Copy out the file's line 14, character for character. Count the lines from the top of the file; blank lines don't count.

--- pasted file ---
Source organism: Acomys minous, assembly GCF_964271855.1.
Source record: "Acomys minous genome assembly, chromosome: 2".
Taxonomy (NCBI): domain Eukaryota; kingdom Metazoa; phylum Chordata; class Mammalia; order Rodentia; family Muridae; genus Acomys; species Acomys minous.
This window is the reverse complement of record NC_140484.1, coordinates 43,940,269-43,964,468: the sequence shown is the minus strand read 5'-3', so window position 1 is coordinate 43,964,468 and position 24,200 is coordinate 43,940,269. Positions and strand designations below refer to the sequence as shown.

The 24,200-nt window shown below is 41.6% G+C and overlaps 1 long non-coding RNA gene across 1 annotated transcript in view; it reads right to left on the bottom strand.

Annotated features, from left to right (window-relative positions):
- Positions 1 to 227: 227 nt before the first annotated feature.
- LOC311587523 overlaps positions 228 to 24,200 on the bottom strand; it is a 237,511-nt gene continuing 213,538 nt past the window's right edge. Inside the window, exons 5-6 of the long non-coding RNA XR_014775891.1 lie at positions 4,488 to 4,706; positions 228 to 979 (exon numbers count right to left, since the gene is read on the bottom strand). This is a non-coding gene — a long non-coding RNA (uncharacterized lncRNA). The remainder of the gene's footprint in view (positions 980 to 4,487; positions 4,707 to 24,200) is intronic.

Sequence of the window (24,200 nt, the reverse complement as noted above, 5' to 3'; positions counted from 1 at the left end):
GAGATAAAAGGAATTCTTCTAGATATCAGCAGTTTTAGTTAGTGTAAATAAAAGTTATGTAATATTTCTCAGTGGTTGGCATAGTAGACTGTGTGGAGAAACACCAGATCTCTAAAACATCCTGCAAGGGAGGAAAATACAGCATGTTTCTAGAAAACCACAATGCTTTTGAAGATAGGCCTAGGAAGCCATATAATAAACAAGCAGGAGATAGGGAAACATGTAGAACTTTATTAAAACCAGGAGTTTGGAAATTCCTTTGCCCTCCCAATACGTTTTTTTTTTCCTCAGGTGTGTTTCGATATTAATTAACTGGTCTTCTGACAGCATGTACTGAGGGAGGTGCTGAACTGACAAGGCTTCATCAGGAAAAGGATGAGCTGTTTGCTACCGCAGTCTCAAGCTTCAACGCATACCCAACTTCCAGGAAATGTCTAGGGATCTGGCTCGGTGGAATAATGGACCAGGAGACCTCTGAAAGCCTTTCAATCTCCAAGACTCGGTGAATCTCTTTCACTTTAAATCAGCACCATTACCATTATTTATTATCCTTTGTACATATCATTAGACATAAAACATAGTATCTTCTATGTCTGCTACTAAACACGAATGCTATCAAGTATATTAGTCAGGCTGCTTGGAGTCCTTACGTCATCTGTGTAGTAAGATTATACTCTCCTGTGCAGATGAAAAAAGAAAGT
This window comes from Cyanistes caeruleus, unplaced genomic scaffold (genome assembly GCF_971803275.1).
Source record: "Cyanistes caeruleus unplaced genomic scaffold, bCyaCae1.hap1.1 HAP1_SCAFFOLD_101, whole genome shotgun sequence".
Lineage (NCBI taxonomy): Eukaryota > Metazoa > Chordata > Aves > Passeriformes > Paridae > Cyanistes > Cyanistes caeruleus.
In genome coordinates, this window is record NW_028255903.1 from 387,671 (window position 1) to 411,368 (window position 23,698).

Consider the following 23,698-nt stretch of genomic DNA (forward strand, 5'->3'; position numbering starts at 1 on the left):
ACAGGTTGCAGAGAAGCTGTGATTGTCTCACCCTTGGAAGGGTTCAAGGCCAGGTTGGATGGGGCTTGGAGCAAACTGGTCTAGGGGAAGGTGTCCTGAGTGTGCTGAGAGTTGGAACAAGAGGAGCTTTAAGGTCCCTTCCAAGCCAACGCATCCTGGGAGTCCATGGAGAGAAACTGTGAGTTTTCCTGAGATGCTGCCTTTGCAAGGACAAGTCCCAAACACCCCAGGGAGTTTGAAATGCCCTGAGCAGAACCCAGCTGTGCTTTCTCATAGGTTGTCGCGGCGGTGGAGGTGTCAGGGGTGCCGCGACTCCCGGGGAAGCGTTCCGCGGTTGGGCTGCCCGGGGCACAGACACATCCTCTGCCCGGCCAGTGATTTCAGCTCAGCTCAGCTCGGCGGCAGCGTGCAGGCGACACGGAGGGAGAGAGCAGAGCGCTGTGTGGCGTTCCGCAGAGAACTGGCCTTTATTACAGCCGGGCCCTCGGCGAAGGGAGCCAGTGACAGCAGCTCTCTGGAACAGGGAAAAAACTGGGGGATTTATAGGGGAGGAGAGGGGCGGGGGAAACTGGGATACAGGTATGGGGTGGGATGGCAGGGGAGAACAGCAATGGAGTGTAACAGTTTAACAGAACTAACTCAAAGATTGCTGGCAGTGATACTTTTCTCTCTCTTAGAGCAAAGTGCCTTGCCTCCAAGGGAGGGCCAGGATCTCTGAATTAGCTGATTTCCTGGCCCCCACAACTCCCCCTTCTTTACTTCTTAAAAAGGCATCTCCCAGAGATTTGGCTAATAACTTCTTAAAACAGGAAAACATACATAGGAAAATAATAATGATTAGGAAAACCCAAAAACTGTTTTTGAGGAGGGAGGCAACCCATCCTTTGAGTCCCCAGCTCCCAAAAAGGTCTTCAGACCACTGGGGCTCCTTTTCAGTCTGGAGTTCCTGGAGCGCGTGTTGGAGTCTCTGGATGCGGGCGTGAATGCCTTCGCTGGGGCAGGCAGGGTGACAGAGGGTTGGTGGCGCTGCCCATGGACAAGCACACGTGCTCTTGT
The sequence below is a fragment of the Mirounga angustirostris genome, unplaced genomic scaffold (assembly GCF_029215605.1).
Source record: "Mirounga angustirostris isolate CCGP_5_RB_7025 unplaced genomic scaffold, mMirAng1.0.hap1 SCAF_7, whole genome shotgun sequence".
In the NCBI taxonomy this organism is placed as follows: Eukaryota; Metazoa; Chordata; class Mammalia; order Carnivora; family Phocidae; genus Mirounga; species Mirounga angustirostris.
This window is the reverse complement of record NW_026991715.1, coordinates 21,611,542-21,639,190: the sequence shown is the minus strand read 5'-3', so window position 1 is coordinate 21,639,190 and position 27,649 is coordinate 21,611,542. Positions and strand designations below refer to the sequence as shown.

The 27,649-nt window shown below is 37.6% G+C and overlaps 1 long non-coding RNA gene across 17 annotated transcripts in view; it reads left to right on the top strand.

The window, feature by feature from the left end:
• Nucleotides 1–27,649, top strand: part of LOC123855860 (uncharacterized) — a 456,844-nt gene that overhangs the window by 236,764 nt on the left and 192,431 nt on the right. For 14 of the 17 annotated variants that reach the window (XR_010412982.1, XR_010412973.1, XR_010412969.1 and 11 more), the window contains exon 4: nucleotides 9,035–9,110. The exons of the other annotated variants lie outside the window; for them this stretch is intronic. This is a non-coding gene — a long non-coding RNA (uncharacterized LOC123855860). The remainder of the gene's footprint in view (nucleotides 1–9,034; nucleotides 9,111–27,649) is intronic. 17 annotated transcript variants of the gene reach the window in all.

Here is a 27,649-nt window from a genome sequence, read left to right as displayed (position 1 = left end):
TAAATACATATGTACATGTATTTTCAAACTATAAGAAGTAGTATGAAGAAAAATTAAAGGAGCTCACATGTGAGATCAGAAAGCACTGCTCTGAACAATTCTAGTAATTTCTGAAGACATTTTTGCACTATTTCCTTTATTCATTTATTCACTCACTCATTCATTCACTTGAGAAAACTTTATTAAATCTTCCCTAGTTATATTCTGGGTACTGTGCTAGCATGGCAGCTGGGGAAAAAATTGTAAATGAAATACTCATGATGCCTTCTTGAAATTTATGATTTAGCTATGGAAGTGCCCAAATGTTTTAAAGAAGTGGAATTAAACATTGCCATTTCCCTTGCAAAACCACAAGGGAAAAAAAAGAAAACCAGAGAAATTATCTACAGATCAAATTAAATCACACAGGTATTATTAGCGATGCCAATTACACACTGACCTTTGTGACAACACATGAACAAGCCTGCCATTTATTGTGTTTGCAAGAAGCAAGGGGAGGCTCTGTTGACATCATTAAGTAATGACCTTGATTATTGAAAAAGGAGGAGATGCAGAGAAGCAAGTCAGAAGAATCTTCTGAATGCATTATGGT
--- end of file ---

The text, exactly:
In genome coordinates, this window is record NW_028255903.1 from 387,671 (window position 1) to 411,368 (window position 23,698).